If you think about it, it’s pretty difficult to prove someone knew somebody would take something as a threat. Not impossible, and not as hard as proving they intended it as a threat, but hard. Proving they considered — or must have considered — the possibility, though? That’s easier. If the recklessness standard is adopted, putting these guys away is easier.
So what did the court say about the recklessness standard? Basically that they didn’t have to address it, so they wouldn’t. The Supreme Court doesn’t like answering hypothetical questions, particularly ones that they haven’t been fully briefed on, and so they decided to leave this one for another day.
Often this happens when the court has a strong majority for a particular outcome, but they’re not sure they’ll be able to hold it together if they fold in another issue. In this instance, though, there’s good reason to believe that the court will likely adopt the recklessness standard down the road.
The case for the recklessness standard is made powerfully in a separate opinion filed by conservative justice Samuel Alito. Recklessness is, he argues, the obvious standard to apply in this instance — precedent, history, and common sense demand it, and justice does as well:
Someone who acts recklessly with respect to conveying a threat necessarily grasps that he is not engaged in innocent conduct. He is not merely careless. He is aware that others could regard his statements as a threat, but he delivers them anyway.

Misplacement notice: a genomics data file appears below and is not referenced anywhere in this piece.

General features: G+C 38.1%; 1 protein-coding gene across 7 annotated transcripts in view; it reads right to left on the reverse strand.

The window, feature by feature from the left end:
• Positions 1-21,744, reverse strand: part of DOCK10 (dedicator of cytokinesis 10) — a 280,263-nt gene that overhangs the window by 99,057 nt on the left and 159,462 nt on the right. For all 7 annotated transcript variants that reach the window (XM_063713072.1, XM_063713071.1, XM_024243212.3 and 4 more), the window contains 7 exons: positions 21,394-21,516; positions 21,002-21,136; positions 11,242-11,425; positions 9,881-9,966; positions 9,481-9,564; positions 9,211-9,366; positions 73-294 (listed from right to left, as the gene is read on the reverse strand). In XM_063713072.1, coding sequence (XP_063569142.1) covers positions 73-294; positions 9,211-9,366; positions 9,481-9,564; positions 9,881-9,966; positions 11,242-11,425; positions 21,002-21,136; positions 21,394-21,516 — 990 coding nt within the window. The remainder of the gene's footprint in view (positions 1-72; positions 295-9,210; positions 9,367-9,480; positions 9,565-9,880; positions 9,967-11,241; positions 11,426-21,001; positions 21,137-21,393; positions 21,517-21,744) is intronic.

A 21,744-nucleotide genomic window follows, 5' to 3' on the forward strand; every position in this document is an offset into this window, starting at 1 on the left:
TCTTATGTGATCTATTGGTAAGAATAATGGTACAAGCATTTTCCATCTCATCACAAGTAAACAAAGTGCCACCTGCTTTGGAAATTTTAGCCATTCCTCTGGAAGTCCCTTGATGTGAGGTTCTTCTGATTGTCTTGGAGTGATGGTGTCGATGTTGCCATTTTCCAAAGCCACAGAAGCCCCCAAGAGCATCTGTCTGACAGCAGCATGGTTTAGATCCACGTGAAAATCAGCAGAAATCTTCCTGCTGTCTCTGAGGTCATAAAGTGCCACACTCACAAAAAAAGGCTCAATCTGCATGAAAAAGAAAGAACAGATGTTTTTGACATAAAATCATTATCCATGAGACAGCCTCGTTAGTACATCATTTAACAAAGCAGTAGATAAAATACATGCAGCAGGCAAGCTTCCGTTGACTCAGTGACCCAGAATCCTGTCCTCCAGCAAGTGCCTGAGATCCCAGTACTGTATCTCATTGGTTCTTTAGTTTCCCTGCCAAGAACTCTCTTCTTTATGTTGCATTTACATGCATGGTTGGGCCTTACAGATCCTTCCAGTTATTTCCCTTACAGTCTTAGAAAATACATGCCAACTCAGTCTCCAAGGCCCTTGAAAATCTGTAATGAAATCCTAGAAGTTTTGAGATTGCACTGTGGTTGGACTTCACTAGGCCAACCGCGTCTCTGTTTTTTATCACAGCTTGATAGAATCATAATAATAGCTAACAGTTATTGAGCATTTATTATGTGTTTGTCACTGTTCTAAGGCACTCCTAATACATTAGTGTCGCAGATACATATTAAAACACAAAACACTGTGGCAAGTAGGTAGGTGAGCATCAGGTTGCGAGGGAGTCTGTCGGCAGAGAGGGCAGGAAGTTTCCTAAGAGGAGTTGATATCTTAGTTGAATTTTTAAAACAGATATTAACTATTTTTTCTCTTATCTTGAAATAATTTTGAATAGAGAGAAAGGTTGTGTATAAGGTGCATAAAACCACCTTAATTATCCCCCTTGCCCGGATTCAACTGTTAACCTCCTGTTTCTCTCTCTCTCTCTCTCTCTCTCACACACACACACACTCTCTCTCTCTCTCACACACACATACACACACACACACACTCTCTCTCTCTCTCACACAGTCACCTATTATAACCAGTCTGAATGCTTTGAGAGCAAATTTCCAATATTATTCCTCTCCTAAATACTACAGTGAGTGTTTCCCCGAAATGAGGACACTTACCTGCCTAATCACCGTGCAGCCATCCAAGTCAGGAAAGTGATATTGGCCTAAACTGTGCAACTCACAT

After making his case for the recklessness standard, Alito urges trial-level and appellate judges to embrace it, noting that “nothing in the Court’s noncommittal opinion prevents lower courts from adopting that standard.” Alito is right that the majority did not preclude it, and right that they showed no particular interest in discouraging it. I suspect that he is also right to imply — as he does — that if the court had confronted the recklessness question today, he would have been writing for the majority.
There’s one more thing worth noting about Alito’s passionate and eloquent opinion, and that’s that he directly takes on the question of free speech, and does it beautifully.
The majority sidestepped free speech, saying — as with recklessness — that the question of whether this law is consistent with the First Amendment wasn’t before them today. Alito, though, charges forward. First he demolishes the “intent is magic” argument we see so often on the internet:
Whether or not the person making a threat intends to cause harm, the damage is the same.
From there, he moves on to the question of freedom of expression more generally:
Elonis also claims his threats were constitutionally protected works of art. Words like his, he contends, are shielded by the First Amendment because they are similar to words uttered by rappers and singers in public performances and recordings. […] If [a] celebrity can utter such words, Elonis pleads, amateurs like him should be able to post similar things on social media. But context matters. “Taken in context,” lyrics in songs that are performed for an audience or sold in recorded form are unlikely to be interpreted as a real threat to a real person. Statements on social media that are pointedly directed at their victims, by contrast, are much more likely to be taken seriously. To hold otherwise would grant a license to anyone who is clever enough to dress up a real threat in the guise of rap lyrics, a parody, or something similar.